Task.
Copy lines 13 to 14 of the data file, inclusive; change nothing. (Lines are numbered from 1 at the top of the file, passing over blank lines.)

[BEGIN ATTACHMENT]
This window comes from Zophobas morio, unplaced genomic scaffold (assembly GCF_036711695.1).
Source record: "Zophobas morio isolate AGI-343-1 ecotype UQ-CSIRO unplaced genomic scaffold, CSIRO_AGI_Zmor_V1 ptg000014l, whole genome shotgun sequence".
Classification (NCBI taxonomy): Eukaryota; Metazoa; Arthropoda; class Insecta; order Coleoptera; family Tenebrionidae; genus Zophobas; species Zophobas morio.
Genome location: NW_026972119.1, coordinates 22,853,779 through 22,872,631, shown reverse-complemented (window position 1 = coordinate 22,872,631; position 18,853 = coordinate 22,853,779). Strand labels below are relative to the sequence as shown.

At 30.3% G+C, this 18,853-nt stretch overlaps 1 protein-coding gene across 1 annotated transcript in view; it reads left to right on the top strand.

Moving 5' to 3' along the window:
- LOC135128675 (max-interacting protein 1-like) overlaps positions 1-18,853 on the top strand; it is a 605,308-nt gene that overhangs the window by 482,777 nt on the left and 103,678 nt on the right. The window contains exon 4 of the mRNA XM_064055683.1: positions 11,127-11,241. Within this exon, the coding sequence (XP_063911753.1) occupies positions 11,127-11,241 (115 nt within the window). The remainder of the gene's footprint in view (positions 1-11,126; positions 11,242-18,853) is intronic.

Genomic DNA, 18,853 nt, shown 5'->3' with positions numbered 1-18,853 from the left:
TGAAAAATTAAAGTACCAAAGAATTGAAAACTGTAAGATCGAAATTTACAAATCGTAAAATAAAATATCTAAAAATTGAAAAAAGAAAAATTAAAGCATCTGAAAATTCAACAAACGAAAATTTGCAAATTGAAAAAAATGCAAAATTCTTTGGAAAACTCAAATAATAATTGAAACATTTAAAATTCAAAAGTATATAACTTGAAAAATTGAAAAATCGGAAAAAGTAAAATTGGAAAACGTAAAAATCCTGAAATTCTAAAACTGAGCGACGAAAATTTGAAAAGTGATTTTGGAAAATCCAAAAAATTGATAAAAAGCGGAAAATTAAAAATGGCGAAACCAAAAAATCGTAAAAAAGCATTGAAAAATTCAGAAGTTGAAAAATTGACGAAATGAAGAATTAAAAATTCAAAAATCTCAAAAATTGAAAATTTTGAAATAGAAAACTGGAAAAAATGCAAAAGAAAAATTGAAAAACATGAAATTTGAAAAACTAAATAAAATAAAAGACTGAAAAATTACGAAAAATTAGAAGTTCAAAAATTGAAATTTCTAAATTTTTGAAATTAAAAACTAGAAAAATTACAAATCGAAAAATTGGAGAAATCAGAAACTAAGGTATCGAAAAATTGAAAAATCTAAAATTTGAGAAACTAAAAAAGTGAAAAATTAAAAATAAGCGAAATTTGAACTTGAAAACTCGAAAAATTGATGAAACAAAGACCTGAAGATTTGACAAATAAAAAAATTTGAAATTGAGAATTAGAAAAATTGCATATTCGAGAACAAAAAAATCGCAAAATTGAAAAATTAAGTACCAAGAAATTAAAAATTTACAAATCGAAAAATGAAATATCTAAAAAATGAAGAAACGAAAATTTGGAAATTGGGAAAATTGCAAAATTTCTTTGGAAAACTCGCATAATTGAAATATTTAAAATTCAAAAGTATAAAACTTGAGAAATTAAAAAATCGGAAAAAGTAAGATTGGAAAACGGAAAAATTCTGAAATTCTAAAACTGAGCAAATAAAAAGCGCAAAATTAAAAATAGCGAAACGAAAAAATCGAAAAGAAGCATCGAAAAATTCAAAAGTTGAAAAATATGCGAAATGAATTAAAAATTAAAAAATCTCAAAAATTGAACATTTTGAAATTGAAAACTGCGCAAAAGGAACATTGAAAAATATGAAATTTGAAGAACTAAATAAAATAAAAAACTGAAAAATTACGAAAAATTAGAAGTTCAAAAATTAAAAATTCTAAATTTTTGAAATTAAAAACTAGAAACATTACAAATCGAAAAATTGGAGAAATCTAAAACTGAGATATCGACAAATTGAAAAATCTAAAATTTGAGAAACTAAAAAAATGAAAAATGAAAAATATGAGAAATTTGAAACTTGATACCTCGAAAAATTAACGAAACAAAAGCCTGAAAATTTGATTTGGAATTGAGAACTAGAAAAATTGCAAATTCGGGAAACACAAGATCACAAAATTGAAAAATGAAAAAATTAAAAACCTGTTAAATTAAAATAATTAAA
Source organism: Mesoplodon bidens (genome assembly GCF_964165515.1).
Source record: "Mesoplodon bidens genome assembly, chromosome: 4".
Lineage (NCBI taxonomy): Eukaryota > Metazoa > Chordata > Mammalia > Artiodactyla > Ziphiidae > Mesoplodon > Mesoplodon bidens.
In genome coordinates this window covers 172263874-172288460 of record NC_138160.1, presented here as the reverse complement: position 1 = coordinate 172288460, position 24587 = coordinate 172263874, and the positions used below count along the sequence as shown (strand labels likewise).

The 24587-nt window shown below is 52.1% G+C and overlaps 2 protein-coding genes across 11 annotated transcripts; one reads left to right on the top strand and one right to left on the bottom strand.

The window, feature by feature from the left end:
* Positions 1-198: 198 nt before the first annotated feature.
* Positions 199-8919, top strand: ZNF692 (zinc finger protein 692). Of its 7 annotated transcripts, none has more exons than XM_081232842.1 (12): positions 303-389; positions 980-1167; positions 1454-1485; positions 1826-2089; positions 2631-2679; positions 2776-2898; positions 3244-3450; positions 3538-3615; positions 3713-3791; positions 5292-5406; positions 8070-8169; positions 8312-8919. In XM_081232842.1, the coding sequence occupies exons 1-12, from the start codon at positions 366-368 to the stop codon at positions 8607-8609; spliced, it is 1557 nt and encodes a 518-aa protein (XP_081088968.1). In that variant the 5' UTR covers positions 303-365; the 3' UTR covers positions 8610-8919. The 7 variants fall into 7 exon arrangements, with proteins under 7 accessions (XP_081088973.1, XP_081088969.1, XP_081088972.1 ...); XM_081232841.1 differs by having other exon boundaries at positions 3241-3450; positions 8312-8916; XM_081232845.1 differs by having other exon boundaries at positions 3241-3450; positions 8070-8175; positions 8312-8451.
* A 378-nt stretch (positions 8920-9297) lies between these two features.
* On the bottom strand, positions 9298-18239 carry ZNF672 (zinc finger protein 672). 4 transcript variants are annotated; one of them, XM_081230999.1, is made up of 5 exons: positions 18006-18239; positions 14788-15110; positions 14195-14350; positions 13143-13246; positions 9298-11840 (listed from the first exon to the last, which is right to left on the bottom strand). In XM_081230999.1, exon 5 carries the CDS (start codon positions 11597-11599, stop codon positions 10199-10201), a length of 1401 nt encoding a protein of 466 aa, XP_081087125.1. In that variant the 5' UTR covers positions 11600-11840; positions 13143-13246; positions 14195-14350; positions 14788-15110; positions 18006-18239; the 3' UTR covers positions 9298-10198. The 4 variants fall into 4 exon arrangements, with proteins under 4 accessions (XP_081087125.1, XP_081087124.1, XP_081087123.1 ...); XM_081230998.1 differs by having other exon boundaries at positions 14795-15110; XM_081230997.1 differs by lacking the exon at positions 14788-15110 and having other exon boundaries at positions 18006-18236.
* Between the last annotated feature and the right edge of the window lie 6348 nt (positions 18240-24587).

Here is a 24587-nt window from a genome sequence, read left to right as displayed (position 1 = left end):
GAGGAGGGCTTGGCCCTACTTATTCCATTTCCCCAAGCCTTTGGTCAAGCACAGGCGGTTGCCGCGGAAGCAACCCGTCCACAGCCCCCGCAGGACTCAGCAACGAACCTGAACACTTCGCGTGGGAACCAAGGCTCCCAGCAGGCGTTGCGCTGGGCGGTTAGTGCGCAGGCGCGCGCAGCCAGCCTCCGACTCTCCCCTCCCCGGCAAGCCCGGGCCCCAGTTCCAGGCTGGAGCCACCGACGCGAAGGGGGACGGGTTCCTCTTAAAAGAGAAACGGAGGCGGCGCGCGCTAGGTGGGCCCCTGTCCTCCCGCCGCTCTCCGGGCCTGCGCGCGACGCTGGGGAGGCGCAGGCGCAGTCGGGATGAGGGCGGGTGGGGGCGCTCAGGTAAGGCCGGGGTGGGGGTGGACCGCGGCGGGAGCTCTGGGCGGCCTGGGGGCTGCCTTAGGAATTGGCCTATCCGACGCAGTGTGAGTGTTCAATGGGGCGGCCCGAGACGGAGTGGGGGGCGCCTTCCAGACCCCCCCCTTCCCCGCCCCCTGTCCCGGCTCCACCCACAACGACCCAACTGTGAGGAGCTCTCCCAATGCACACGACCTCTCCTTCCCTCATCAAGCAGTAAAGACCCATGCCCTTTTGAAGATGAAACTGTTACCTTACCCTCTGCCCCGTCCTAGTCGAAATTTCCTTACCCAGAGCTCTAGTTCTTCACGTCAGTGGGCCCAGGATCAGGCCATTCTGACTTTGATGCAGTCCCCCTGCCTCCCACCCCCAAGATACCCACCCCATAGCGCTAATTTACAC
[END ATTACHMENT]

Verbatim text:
In genome coordinates this window covers 172263874-172288460 of record NC_138160.1, presented here as the reverse complement: position 1 = coordinate 172288460, position 24587 = coordinate 172263874, and the positions used below count along the sequence as shown (strand labels likewise).

The 24587-nt window shown below is 52.1% G+C and overlaps 2 protein-coding genes across 11 annotated transcripts; one reads left to right on the top strand and one right to left on the bottom strand.